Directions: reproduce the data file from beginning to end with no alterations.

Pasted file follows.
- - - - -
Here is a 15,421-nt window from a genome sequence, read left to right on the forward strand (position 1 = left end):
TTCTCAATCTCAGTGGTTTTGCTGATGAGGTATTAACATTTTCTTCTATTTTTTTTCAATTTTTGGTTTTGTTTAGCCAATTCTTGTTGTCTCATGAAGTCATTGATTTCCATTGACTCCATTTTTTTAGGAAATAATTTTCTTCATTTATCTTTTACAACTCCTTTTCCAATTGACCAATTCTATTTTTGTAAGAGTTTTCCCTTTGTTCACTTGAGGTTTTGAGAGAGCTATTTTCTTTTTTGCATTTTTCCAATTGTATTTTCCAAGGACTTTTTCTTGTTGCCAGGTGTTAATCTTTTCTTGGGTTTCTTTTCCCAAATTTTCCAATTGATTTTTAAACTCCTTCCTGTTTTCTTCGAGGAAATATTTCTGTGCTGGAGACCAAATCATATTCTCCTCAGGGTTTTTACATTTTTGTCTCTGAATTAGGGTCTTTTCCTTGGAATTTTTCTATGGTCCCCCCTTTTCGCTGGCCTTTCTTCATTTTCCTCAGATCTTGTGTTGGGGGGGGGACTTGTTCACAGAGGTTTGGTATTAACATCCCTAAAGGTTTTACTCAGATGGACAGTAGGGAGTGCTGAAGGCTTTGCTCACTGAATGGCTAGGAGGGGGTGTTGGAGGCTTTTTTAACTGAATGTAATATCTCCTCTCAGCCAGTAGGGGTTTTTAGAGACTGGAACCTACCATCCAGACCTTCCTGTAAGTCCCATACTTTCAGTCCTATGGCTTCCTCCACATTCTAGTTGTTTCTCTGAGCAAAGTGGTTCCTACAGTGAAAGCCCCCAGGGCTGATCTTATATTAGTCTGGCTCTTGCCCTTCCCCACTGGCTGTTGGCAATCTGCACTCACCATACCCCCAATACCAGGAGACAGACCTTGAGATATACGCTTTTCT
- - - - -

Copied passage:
Here is a 15,421-nt window from a genome sequence, read left to right on the forward strand (position 1 = left end):
TTCTCAATCTCAGTGGTTTTGCTGATGAGGTATTAACATTTTCTTCTATTTTTTTTCAATTTTTGGTTTTGTTTAGCCAATTCTTGTTGTCTCATGAAGTCATTGATTTCCATTGACTCCATTTTTTTAGGAAATAATTTTCTTCATTTATCTTTTACAACTCCTTTTCCAATTGACCAATTCTATTTTTGTAAGAGTTTTCCCTTTGTTCACTTGAGGTTTTGAGAGAGCTATTTTCTTTTTTGCATTTTTCCAATTGTATTTTCCAAGGACTTTTTCTTGTTGCCAGGTGTTAATCTTTTCTTGGGTTTCTTTTCCCAAATTTTCCAATTGATTTTTAAACTCCTTCCTGTTTTCTTCGAGGAAATATTTCTGTGCTGGAGACCAAATCATATTCTCCTCAGGGTTTTTACATTTTTGTCTCTGAATTAGGGTCTTTTCCTTGGAATTTTTCTATGGTCCCCCCTTTTCGCTGGCCTTTCTTCATTTTCCTCAGATCTTGTGTTGGGGGGGGGACTTGTTCACAGAGGTTTGGTATTAACATCCCTAAAGGTTTTACTCAGATGGACAGTAGGGAGTGCTGAAGGCTTTGCTCACTGAATGGCTAGGAGGGGGTGTTGGAGGCTTTTTTAACTGAATGTAATATCTCCTCTCAGCCAGTAGGGGTTTTTAGAGACTGGAACCTACCATCCAGACCTTCCTGTAAGTCCCATACTTTCAGTCCTATGGCTTCCTCCACATTCTAGTTGTTTCTCTGAGCAAAGTGGTTCCTACAGTGAAAGCCCCCAGGGCTGATCTTATATTAGTCTGGCTCTTGCCCTTCCCCACTGGCTGTTGGCAATCTGCACTCACCATACCCCCAATACCAGGAGACAGACCTTGAGATATACGCTTTTCT